Brazil election: Far-right candidate Bolsonaro has lead cut in polls as left-wing rival Haddad makes gains

Jair Bolsonaro (L) is leading in new poll by 56 per cent, Fernando Haddad (R) has 44 per cent ahead of Sunday polls/COURTESY

Brazil’s far-right presidential candidate Bolsonaro takes huge lead Brazil’s far-right presidential candidate Jair Bolsonaro has seen his huge poll lead over leftist hopeful Fernando Haddad cut by six points ahead of Sunday’s vote, a new poll has revealed.

According to Datafolha poll Bolsonaro remains firmly ahead with 56 per cent of voter support while Haddad has 44 per cent support.

A week ago the same poll had the ex-army captain – dubbed “Trump of the Tropics” – further ahead on 59 per cent while his socialist rival was on 41 per cent.

The last few days has seen momentum shift towards Haddad, the Workers Party’s candidate, after the far-right frontrunner threatened to lock up his political opponents.

Bolsonaro – who has spoken fondly of Brazil’s former military dictatorship – said socialists would have to “go overseas” or “go to jail” if he wins.

“These red outlaws will be banished from our homeland. It will be a cleansing never seen in Brazilian history,” he told supporters at a rally in San Paulo.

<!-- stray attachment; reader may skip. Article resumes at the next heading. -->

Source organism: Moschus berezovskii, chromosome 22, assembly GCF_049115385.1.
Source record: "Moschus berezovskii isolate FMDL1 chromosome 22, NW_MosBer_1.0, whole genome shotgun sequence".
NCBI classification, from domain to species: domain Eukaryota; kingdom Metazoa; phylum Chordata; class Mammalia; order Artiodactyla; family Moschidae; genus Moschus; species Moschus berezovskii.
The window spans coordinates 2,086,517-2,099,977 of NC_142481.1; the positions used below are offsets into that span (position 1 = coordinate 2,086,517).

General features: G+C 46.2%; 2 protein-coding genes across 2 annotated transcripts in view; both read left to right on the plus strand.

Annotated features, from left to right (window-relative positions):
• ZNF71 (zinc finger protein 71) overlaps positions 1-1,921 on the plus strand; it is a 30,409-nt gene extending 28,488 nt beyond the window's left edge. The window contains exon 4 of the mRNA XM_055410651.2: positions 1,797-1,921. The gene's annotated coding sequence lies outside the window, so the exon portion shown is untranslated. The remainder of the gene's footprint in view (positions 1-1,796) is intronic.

Analysts are uncertain whether the socialist candidate has enough momentum to stop the far-right congressman winning power.

“It’s impossible to say if there will be a continuous migration of votes (from Bolsonaro to Haddad) that would continue until the election on Sunday,” said Mauro Paulino, the head of Datafolha.

In response to the latest poll, Haddad tweeted: “Bolsonaro said last Sunday that he was going to sweep away the opposition. Well, he’s not going to have an opposition because he will not be governing. We’re going to win this.”

Earlier this week Bolsonaro was forced to condemn his son for threatening to shut down the Supreme Court.

Eduardo Bolsonaro said the country’s top court could be forcibly disbanded by the Army if it tried to strip his father of electoral victory.

Yet the Social Liberal Party candidate has promised to use the “civilian and military police” to enforce a political purge.

He said former president Luiz Inácio Lula da Silva would be left “to rot in jail”, and warned Mr Haddad he could “get there too”.

The far-right candidate also threatened to designate the landless workers’ movement and homeless workers’ movement as terrorists.

Bolsonaro has a long history of offensive remarks about immigrants, black Brazilians and gay people.

In a speech made last year, Bolsonaro spoke about a black settlement founded by the descendants of slaves. “They do nothing. They are not even good for procreation,” he said.

He has also reportedly referred to black activists as “animals” who should “go back to the zoo”.

An open letter signed by 14 leading academics, lawyers and politicians, including Noam Chomsky and the Mayor of Barcelona Ada Colau, urged the international community to support democratic freedoms in Brazil regardless of Sunday’s result.

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